Archive for the ‘Voter education’ Category


Electoral College, huh?

November 1, 2008

These days all the media pundits have been speculating over the Electoral College while the polls are based on the popular vote. Several readers requested that this blog provide an article explaining the Electoral College as they expressed some bewilderment over this topic.


The Electoral College is a body of electors who formally select the President and Vice President of the United States, on the first Monday after the second Wednesday in December of a presidential election year. This body consists of 538 popularly elected representatives; this number reflects the number in our Congress (both the House of Representatives and the Senate) plus three from the District of Columbia. Therefore, in order to win the presidency, a candidate will need to win 270 electoral votes (one more than the exact half).


The electors are decided upon on Election Day, the day of the nationwide popular vote. When a candidate carries a state, he/she wins electors from that state. The number of electors in each state is based on congressional districts; i.e., the state of California consists of 53 congressional districts and 2 senate seats; therefore California carries 55 electors. All the states except for two are winner-take-all states; the two exceptions are Maine and Nebraska where a candidate collects electors based on the districts he/she wins on Election Day. These electors themselves cannot hold office in the United States Congress.

Several weeks later, these electors meet at their respective state capitals to cast their votes.


To many people, the Electoral College does not make sense and needs to be abolished. In the beginning of our nation’s history, the Electoral College made sense and was considered an innovative tool of the American brand of democracy. The Electoral College was established by our Founding Fathers when they wrote up the United States Constitution. At the Constitution Convention in 1787, the smaller states such as Delaware and Rhode Island sought to protect their states’ power without being overpowered by larger states such as Virginia and New York due to differences in population numbers. Also these states did not want the Congress to have extra power by picking a president and vice-president without any popular vote, so this power was switched to the citizenry.

At that time, some politicians believed a purely popular election was too reckless, while others objected to giving Congress the power to select the president. The compromise was to set up an Electoral College system that allowed voters to vote for electors, who would then cast their votes for candidates. The Founding Fathers believed the Electoral college itself reflected very much the U.S. Constitution itself which was based on a compromise between population-based and state-based governances.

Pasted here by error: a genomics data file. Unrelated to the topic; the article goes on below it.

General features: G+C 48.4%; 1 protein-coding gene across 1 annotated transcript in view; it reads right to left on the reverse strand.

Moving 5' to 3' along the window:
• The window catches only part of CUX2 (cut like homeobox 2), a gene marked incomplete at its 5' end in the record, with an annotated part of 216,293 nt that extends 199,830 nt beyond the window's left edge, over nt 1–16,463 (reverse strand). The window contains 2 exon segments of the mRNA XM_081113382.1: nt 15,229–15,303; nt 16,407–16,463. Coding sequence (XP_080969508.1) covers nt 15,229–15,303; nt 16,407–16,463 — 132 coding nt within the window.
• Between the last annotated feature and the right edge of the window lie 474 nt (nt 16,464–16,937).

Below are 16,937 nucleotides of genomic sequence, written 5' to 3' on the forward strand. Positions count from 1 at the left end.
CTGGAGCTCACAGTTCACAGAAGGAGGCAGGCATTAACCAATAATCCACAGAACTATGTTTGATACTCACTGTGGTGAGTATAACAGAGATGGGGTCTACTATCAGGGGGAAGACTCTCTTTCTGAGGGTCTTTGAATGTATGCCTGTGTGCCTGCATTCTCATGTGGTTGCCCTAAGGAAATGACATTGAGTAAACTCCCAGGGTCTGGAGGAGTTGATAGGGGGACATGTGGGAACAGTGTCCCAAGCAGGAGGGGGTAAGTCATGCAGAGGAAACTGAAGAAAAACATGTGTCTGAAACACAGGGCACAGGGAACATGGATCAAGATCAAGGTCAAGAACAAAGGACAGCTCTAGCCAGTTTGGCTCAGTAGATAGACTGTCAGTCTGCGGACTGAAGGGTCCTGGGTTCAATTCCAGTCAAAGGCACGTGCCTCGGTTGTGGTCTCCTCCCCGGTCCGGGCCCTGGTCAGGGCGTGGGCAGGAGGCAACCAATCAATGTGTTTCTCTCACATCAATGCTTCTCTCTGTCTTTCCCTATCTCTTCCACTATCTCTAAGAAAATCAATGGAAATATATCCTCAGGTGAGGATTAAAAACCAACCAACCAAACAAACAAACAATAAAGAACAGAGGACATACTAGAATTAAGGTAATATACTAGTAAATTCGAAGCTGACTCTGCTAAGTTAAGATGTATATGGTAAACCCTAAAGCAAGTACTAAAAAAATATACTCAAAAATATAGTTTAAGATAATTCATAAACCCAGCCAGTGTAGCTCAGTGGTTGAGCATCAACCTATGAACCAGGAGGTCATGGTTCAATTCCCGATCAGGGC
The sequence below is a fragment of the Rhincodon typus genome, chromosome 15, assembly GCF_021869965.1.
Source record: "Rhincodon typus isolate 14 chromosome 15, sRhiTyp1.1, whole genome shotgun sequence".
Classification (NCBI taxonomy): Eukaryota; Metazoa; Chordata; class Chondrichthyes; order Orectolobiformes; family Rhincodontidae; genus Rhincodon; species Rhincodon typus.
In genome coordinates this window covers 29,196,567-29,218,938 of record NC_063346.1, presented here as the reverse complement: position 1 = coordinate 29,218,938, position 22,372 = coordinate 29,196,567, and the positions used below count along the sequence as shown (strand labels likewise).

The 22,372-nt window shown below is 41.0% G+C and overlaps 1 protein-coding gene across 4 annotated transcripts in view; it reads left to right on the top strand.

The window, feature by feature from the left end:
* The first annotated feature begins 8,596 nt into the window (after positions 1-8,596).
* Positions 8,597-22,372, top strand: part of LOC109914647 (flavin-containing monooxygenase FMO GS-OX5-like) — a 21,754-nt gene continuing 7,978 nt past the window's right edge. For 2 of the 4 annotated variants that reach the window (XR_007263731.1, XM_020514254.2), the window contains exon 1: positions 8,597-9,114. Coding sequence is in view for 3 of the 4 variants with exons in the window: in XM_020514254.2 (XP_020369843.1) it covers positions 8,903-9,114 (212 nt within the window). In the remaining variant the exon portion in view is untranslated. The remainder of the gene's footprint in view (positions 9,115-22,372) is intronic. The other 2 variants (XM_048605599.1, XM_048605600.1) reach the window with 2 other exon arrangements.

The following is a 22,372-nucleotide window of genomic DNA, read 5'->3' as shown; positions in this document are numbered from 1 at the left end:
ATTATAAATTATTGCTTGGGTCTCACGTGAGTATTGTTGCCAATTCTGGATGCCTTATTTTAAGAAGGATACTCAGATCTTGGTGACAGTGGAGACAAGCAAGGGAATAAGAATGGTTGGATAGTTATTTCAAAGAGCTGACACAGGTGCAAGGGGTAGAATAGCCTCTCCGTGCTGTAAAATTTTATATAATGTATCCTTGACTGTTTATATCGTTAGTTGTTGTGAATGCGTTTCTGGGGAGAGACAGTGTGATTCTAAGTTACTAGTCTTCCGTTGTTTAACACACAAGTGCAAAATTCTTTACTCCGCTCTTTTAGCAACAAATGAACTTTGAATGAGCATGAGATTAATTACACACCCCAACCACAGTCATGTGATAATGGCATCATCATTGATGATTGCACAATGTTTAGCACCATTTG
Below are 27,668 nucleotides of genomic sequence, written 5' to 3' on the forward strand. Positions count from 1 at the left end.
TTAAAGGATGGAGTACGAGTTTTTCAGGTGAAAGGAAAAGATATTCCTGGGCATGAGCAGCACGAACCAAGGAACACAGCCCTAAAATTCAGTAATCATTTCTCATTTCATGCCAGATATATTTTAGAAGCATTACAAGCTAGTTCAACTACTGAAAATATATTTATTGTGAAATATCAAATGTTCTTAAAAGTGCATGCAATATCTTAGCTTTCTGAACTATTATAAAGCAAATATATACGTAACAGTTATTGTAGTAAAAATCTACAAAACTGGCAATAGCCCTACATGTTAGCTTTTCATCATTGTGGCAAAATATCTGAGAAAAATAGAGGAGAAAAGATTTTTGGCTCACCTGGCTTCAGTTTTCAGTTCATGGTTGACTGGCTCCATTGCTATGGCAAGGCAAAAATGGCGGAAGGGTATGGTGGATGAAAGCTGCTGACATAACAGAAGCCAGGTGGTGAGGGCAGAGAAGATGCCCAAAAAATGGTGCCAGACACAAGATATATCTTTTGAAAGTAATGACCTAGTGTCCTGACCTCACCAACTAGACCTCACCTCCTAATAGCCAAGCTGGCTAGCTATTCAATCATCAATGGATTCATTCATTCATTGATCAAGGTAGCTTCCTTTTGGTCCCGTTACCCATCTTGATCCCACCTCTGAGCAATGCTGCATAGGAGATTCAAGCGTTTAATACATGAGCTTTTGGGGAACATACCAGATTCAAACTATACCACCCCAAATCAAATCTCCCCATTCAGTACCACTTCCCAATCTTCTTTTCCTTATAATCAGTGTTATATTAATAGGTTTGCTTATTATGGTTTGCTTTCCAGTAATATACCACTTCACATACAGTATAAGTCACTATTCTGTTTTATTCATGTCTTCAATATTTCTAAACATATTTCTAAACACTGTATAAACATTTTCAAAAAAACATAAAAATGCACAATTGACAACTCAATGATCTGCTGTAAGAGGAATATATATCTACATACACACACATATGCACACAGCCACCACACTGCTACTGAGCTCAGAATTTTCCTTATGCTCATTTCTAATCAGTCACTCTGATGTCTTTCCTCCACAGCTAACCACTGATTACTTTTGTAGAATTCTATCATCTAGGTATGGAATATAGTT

This is how we ended up with the Electoral College. Yes, our presidential elections are really based on a two-vote process – the popular vote and the Electoral College.

Thank you- DEAF DEMOCRATS Editors



February 9, 2008

News update banner 3

As of Saturday, February 9th, 3:00 p.m. MST, two pieces of news need some updating. One piece deals with the issue of delegate count, as the difference between MSNBC and CNN tallies grows wider. The other piece of news explains more on the difference between suspending a campaign and dropping out.

Along with the addition of “Deaf Eyes Maps” page, you will notice some changes in the Deaf Democrat Derby and the Elephant Thumping Contest pages to show both MSNBC and CNN numbers. You can see that the MSNBC tally doesn’t take into account the number of superdelegates while the CNN count does. We the DEAF DEMOCRATS editors are committed to providing information with as much accuracy as possible to our readers. We have noticed that as this 2008 primary season moved on, the MSNBC and CNN numbers split wider and wider. This also reflects the fact that the superdelegates as a group is a very fluid factor, changing each week. We figure it best to start showing both tallies from now on.

As for the difference between suspending a campaign and dropping out, we have collected more information in the past two days. The bottom line is that while the Republican contender Mitt Romeny suspended his campaign, that didn’t mean that he had dropped out of the picture completely. By suspending his campaign, he is allowed to keep his delegates, if something happened to front-runner John McCain’s campaign.